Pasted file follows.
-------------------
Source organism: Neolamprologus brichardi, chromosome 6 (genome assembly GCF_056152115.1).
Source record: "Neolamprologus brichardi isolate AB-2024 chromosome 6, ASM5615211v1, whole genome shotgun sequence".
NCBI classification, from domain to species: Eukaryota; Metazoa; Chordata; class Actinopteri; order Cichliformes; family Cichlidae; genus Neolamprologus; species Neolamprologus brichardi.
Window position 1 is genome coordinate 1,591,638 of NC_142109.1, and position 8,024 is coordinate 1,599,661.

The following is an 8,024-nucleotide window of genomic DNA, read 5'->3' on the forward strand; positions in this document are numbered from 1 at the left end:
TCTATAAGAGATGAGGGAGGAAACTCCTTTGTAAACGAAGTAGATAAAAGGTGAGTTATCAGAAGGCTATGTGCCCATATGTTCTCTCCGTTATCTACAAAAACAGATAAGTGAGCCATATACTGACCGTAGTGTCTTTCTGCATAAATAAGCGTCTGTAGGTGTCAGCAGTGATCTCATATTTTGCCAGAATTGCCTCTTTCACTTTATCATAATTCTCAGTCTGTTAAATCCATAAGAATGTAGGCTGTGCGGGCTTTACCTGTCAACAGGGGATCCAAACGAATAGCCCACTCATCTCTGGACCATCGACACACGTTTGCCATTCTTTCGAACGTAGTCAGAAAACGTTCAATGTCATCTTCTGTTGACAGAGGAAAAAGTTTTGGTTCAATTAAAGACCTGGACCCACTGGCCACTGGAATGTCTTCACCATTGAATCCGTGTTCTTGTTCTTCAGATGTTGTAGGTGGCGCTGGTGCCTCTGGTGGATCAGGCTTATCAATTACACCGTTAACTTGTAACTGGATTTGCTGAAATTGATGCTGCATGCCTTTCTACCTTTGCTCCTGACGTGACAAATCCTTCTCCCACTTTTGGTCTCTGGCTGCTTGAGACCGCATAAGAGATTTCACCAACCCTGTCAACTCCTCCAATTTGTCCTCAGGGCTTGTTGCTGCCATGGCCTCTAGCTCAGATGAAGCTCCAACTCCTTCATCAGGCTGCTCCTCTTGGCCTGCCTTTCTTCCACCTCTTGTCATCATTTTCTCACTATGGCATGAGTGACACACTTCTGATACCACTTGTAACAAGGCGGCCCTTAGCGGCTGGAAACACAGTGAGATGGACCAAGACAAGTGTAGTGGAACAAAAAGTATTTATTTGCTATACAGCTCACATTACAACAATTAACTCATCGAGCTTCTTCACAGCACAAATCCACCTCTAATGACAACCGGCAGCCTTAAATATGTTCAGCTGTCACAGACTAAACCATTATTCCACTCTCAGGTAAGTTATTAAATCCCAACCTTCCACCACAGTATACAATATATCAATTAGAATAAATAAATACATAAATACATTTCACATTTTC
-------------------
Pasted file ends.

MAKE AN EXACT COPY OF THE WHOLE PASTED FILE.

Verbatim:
Source organism: Neolamprologus brichardi, chromosome 6 (genome assembly GCF_056152115.1).
Source record: "Neolamprologus brichardi isolate AB-2024 chromosome 6, ASM5615211v1, whole genome shotgun sequence".
NCBI classification, from domain to species: Eukaryota; Metazoa; Chordata; class Actinopteri; order Cichliformes; family Cichlidae; genus Neolamprologus; species Neolamprologus brichardi.
Window position 1 is genome coordinate 1,591,638 of NC_142109.1, and position 8,024 is coordinate 1,599,661.

The following is an 8,024-nucleotide window of genomic DNA, read 5'->3' on the forward strand; positions in this document are numbered from 1 at the left end:
TCTATAAGAGATGAGGGAGGAAACTCCTTTGTAAACGAAGTAGATAAAAGGTGAGTTATCAGAAGGCTATGTGCCCATATGTTCTCTCCGTTATCTACAAAAACAGATAAGTGAGCCATATACTGACCGTAGTGTCTTTCTGCATAAATAAGCGTCTGTAGGTGTCAGCAGTGATCTCATATTTTGCCAGAATTGCCTCTTTCACTTTATCATAATTCTCAGTCTGTTAAATCCATAAGAATGTAGGCTGTGCGGGCTTTACCTGTCAACAGGGGATCCAAACGAATAGCCCACTCATCTCTGGACCATCGACACACGTTTGCCATTCTTTCGAACGTAGTCAGAAAACGTTCAATGTCATCTTCTGTTGACAGAGGAAAAAGTTTTGGTTCAATTAAAGACCTGGACCCACTGGCCACTGGAATGTCTTCACCATTGAATCCGTGTTCTTGTTCTTCAGATGTTGTAGGTGGCGCTGGTGCCTCTGGTGGATCAGGCTTATCAATTACACCGTTAACTTGTAACTGGATTTGCTGAAATTGATGCTGCATGCCTTTCTACCTTTGCTCCTGACGTGACAAATCCTTCTCCCACTTTTGGTCTCTGGCTGCTTGAGACCGCATAAGAGATTTCACCAACCCTGTCAACTCCTCCAATTTGTCCTCAGGGCTTGTTGCTGCCATGGCCTCTAGCTCAGATGAAGCTCCAACTCCTTCATCAGGCTGCTCCTCTTGGCCTGCCTTTCTTCCACCTCTTGTCATCATTTTCTCACTATGGCATGAGTGACACACTTCTGATACCACTTGTAACAAGGCGGCCCTTAGCGGCTGGAAACACAGTGAGATGGACCAAGACAAGTGTAGTGGAACAAAAAGTATTTATTTGCTATACAGCTCACATTACAACAATTAACTCATCGAGCTTCTTCACAGCACAAATCCACCTCTAATGACAACCGGCAGCCTTAAATATGTTCAGCTGTCACAGACTAAACCATTATTCCACTCTCAGGTAAGTTATTAAATCCCAACCTTCCACCACAGTATACAATATATCAATTAGAATAAATAAATACATAAATACATTTCACATTTTC